The office is not dead, but its purpose has definitely changed. The pandemic and hybrid working have forced a sudden change in the organisation of work and its spaces. Many companies have started to study and design intelligent offices that focus on employee well-being, safety, and experience.
“The future of work we thought was coming in 10 years” – said Michelle Kaufmann, an American designer involved in the redesign of Google’s office space, in an interview with The New York Times – “Covid has brought us to that future now”.
Traditional corporate offices, especially those that are poorly aligned with employee needs and requirements and have limited collaborative workspaces, will not support the future of work. Most organisations have started their journey towards the smart office by combining an integrated workplace management system powered by emerging technologies such as IoT, artificial intelligence, and machine learning.
John Seabrook, a journalist for The New Yorker, has provided much food for thought on this subject in a long article. He describes how designers and CEOs of large companies are trying to combine the current need for remote working with the indispensable value of the physical workspace in long-term solutions.
The future of work is hybrid, research shows
According to a recent survey by strategy consultancy Gartner, 40% of workers would prefer to work in a combination of locations, rather than working exclusively in the office or from home. A confirmation that the future of work is hybrid.
Evidence that employees want more autonomy and flexibility was evident in this research: –
- Employees’ desired flexibility in terms of location (59%) and working hours (64%) has increased.
- 69% of employees say it is important that employers care about their well-being.
Another dramatic change reveals employees’ preference to spend more time on in-person meetings than online meetings, in complete contrast to pre-pandemic employee responses.
The collective energy of an inclusive and equitable hybrid smart office unites employees in a common purpose and drives them to go the extra mile together.
Redesigning a smart, flexible, and agile office
The natural need for human connection will drive the reinvention of space. Providing a place where employees can come together to socialise and collaborate will become the greatest purpose an office can fulfil.
We need to create intelligent spaces that are purpose-built to cater for the different types of activities employees perform throughout the day. They will need to meet the needs of both collaborative groups and individuals who need to concentrate on a task alone in peace. These should be the steps that guide the design of a post-pandemic workspace: –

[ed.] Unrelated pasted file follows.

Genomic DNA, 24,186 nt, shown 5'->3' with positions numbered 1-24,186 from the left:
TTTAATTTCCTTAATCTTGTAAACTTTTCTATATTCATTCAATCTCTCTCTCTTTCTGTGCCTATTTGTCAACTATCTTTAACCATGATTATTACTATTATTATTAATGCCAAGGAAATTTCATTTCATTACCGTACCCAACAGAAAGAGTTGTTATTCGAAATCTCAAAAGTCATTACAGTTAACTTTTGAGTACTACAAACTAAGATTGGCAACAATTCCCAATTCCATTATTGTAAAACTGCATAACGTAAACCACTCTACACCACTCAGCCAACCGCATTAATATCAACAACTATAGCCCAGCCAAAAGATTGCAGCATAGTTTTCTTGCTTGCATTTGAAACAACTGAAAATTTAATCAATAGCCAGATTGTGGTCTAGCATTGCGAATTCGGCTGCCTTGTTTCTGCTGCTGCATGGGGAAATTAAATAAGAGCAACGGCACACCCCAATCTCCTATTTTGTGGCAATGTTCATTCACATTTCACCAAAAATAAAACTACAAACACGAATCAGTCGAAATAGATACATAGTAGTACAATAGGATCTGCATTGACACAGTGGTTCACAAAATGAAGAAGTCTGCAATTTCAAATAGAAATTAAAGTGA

- Listening to the needs of employees and try to find a solution based on their specific needs;
- Creating a dedicated office re-organisation team that includes all areas of the company; human resources, designers, facility managers, and internal communication;
- Re-imagining and re-designing the physical office space. A smart office is not just about technology, it is about adopting a ‘hospitality’ approach and creating spaces that employees love;
- Adopting new technologies to create employee-centric smart offices. Digital workplace applications on the market can leverage various emerging technologies such as IoT, artificial intelligence, AR/VR that will enable workers to work faster and smarter.
Focus on safety and new experiences
Many companies, especially in the technology sector, are looking at new configurations of workspaces to provide a new experience for employees and a sense of security for when a stable work routine returns.
The NY Times reports in an article that even a large company like Google is re-thinking the function of offices. The US company is creating a post-pandemic workplace that will accommodate employees who have grown accustomed to working from home and no longer want to be in the office all the time. To create a consistent hybrid meeting experience, it is creating a new meeting room called ‘Campfire’, in which in-person participants sit in a circle interspersed with large vertical displays. The displays show the faces of people who are virtually connected, so remote participants have a similar meeting experience to those who are physically present.
The office therefore is and remains the key place to foster social connection, the place where a company’s culture is expressed and innovation is generated. This is why it will not lose its role in the future.